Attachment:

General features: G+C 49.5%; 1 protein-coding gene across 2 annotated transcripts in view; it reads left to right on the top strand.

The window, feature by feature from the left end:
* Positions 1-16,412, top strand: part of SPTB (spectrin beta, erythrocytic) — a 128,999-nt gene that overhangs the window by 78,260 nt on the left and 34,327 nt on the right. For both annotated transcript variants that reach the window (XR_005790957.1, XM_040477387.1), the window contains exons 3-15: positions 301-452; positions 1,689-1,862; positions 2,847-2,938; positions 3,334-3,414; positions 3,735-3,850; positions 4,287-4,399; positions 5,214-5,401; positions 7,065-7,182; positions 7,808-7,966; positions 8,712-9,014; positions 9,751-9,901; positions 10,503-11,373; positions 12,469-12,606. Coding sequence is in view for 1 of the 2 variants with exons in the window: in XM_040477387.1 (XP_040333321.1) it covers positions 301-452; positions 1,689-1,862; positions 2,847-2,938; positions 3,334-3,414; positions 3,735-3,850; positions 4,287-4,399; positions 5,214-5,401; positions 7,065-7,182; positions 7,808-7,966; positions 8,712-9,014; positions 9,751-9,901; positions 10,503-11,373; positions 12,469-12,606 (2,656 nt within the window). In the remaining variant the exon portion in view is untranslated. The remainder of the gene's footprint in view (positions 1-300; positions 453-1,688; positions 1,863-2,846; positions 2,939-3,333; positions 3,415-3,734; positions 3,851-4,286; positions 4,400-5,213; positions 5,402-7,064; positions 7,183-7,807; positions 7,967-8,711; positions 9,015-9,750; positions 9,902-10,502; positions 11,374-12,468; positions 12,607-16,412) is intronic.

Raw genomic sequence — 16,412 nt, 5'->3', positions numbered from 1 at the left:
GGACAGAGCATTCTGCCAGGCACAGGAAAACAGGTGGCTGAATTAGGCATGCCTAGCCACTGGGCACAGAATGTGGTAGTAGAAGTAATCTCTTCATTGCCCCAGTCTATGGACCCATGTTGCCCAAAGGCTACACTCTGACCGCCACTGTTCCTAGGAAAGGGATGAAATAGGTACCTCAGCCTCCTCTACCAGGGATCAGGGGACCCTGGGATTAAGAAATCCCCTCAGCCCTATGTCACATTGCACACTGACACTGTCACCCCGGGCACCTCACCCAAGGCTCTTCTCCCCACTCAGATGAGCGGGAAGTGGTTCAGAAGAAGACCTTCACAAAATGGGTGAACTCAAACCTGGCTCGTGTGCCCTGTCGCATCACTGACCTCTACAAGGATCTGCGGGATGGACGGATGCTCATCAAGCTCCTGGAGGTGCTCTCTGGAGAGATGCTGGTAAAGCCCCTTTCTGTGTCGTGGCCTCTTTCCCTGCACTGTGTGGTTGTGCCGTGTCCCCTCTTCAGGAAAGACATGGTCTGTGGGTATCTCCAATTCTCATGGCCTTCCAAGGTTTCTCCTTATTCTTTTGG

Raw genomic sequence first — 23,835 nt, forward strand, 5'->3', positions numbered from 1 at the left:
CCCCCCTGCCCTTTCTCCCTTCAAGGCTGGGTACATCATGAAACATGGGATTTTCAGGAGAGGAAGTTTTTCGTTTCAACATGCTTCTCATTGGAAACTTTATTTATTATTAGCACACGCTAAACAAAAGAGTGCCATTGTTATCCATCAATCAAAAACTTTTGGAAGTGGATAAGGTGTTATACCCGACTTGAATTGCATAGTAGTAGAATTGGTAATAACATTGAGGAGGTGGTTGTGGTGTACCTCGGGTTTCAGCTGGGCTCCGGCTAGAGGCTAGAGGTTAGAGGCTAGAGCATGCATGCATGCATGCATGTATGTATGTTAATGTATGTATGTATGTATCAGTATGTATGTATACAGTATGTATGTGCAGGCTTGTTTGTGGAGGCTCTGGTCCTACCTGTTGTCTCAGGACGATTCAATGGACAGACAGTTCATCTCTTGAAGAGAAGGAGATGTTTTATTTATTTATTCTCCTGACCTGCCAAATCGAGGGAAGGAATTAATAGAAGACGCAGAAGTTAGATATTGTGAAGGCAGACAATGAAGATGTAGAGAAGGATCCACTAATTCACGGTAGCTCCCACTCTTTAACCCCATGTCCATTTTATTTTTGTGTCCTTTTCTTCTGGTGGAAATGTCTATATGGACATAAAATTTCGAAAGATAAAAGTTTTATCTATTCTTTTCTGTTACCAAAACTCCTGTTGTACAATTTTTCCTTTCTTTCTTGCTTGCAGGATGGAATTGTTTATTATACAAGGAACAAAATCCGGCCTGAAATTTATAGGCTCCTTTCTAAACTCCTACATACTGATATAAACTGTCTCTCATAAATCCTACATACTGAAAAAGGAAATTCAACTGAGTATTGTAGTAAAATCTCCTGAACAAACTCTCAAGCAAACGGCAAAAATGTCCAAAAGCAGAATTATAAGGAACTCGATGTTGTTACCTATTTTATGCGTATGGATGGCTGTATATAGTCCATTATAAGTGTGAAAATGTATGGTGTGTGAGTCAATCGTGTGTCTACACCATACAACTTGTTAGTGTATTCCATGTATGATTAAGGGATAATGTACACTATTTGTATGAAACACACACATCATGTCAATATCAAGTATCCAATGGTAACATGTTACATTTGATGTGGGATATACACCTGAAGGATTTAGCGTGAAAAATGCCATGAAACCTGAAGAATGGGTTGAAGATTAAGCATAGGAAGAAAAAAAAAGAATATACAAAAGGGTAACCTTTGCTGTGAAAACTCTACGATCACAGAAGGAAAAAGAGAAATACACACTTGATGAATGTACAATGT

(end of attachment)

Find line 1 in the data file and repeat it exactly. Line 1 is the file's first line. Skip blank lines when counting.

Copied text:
General features: G+C 49.5%; 1 protein-coding gene across 2 annotated transcripts in view; it reads left to right on the top strand.